Fuel Injection - A Short History

There are presently various types of mechanical and electronically controlled fuel injection sys­tems utilized by domestic and foreign automakers. And you may think of fuel injection as a rela­tively new development, yet various manufac­turers have been trying to circumvent the car­buretor for more than 50 years.

Bosch began in 1912 in its experiments with fuel injection concepts primarily for increased engine power output, which, until the recent and overrid­ing emissions requirements, was the major thrust of fuel injection development. By 1932 Bosch was ready to series-produce piston operated aircraft engines equipped with gasoline injection systems. Bosch’s first automotive injection setups for series production were introduced in 1952.

The history of American fuel injected engines is integrally connected to racing, units having ap­peared as early as the 1940s on Indianapolis and other racing cars.

Enderle and Hilborn fuel injection units first ap­peared in the 1940s and became virtual necessities on modem drag racing engines, both naturally as­ pirated and supercharged. Today’s turbocharged Indianapolis, Formula I, and drag racing engines utilize fuel injection that works in conjunction with superchargers and turbochargers.

Cadillac’s use of a Bendix electronic fuel injec­tion system in 1975 was the first employment of domestic fuel injection in an American production automobile since the famous fuel injected Cor­vettes passed from the scene in 1965.

The Chevrolet Corvettes employed Rochester fuel injection as an option from 1957 until 1965. The Rochester unit was unique, and originally de­ signed for extreme cornering situations during rac­ing and slalom events, because carburetors just could not function properly under such conditions. The unit, however, not only served diligently in racing for nine years, but also delivered excellent fuel economy and performance on the street.

With Chevrolet leading the way with production line installation of the Rochester fuel injection units on Corvettes and even high performance ver­sions of their passenger cars, other American man­ufacturers began looking at fuel injection as a performance and an image booster.

Pontiac built 1500 special 1957 Bonneville con­vertibles with bucket seats and fuel injected en­gines in late 1957 as a test. Although the test seemed successful, and Pontiac announced the in­jection option as available for 1958; however, they never built any 1958 cars with injection, instead going to three 2-barrel carburetion for their top perform­ance models.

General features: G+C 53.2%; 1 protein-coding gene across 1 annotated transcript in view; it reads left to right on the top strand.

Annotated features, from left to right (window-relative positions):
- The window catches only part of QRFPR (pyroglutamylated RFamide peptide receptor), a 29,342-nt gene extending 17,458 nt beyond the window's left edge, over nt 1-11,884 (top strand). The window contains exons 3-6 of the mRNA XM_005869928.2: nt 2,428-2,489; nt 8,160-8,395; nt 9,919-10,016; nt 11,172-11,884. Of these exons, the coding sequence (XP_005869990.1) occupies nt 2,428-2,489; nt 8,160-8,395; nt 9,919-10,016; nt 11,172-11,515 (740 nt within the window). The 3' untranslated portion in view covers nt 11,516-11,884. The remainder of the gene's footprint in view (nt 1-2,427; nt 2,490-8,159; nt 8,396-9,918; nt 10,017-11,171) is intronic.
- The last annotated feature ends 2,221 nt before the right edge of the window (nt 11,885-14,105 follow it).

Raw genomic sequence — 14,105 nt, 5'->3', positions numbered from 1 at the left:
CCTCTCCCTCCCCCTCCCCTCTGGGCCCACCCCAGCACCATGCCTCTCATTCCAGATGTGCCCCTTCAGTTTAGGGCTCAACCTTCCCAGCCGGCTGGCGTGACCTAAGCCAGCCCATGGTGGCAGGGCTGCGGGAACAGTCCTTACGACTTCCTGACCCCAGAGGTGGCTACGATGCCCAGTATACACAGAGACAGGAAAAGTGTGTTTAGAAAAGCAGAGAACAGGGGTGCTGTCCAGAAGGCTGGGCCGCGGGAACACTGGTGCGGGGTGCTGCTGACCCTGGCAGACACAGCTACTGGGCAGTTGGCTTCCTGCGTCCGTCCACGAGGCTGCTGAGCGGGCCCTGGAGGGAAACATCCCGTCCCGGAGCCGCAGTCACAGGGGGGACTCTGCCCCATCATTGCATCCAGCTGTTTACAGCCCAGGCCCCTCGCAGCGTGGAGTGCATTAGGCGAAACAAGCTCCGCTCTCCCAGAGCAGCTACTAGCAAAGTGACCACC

Also, in 1957, the Rambler Rebel was advertised as a fuel injection V8 and the 1958 Chrys­ler 300D, both special high performance models; however, only Chryslers delivered a very few with an electroni­cally controlled Bendix Electrojector system. How­ever, as production line and field problems devel­oped with these early units, they disappeared, leaving only the Corvette Rochester system, which would continue as a regular production option until 1965.

In contrast to American auto manufacturers, the imported carmakers have continued on the fuel in­jection development road in partnership with the Robert Bosch Corporation.

Bosch and Volkswagen cooperated in the de­velopment and 1967 introduction of Bosch’s first real electronically controlled injection system, the D-Jetronic. Various model VWs have used this system ever since. As more and more automakers came to Bosch and needed different performance characteristics from an electronic fuel injection system, Bosch evolved the L-Jetronic system that is more com­mon now than the earlier D-Jetronic. And when manufacturers asked for a simpler system that could accomplish the same results as the L-Jetronic but without the inherent complexi­ties of an electronic brain controlling the system, Bosch developed the K-Jetronic which is a me­chanically controlled continuous: Bow injection sys­tem.

At present, most automobile manufacturers, utilize an electronically controlled fuel injection system. Similar to or as man­ufactured by Bendix and is electronically controlled. However, it is expected that this situation will change in the future as more and more manu­facturers seek an EV solution for efficiency and emissions.


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